Fighting the opioid crisis continues to be a priority with the Frederick County Sheriff’s Office, as it saw a 14 percent increase in arrests for drug violations from 743 in 2017 to 847 last year. “When that starts to happen, if you look at [serious] crimes such as theft, burglary, robberies, they have all gone down,” Eyler says.
Theft decreased by 11 percent, burglary by 18 percent and robberies by 27 percent. “You can say that has a direct correlation to more enforcement on the drug side of it because a lot of times those thefts and robberies and burglaries and things of that nature … [are being committed by] those who have addiction problems, such as heroin or opioids, and are stealing to support their habit. … If we are able to put more resources into focusing on enforcing drug laws and arresting drug sellers and users, I think that is helping us decrease those other crimes.”
Overall, the sheriff’s office saw a 6 percent decrease in serious crime offenses, going from 1,490 in 2017 to 1,407 last year. Five of seven serious crime categories saw decreases, with a 25 percent increase in rape (20 to 25) and
a 22 percent increase in aggravated assault (104 to 127). The law enforcement agency handled around 135,000 calls last year.
“Most [serious] crimes are down in the county,” Eyler says. “That’s a good thing. That tells us we are doing some things right. There are always areas for improvement and I can tell you that the command staff of the sheriff’s office [and] the deputies are not satisfied. They don’t get satisfied. We are constantly looking for ways to improve and combat crime better and we will continue to do that in 2019 and as the years go on.”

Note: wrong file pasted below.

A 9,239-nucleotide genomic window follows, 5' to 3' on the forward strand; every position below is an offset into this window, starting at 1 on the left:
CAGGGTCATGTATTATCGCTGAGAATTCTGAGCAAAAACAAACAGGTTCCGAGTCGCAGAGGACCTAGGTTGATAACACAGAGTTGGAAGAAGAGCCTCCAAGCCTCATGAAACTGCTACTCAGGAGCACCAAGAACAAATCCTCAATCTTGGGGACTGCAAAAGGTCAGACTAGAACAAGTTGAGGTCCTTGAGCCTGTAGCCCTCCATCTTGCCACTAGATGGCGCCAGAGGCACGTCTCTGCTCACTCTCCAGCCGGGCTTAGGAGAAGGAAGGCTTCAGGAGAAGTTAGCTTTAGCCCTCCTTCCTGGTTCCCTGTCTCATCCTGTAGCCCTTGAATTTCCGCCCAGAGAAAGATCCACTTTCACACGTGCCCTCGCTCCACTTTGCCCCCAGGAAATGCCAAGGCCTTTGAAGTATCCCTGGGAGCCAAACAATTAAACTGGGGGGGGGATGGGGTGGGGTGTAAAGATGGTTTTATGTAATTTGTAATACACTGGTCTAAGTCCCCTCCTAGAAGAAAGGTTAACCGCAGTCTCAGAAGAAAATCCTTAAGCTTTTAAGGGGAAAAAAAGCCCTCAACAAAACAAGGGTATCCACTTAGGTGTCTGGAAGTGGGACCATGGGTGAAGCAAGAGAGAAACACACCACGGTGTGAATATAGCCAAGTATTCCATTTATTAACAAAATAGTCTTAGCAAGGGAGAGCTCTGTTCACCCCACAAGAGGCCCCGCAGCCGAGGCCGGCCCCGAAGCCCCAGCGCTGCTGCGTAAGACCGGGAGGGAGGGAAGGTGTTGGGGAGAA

Though not a part of UCR reports, the sheriff’s office has seen an increase in internet child pornography and internet sex crimes and has dedicated more personnel to the issue, including at least one investigator solely focusing on those crimes. “We are doing search warrants and arrest warrants several times a month, if not weekly, for those types of crimes,” Eyler says.
The sheriff’s office employs a number of tactics to combat all types of crime, including deploying directed patrols utilizing crime data to place deputies in areas where problems have occurred and the Pro Active Criminal Enforcement (PACE) unit where deputies are not assigned a permanent beat but rather inserted into areas where extra attention is needed. “We are flexible,” Eyler says. “It’s not the old days of just, ‘This police officer goes out on his beat and he handles his beat.’ These deputies are tasked with a lot of things and we are constantly changing. We are constantly having to adapt to different things that are happening in the county. It’s not just one thing we are doing. We are hitting [crime] from a bunch of different angles, different units.”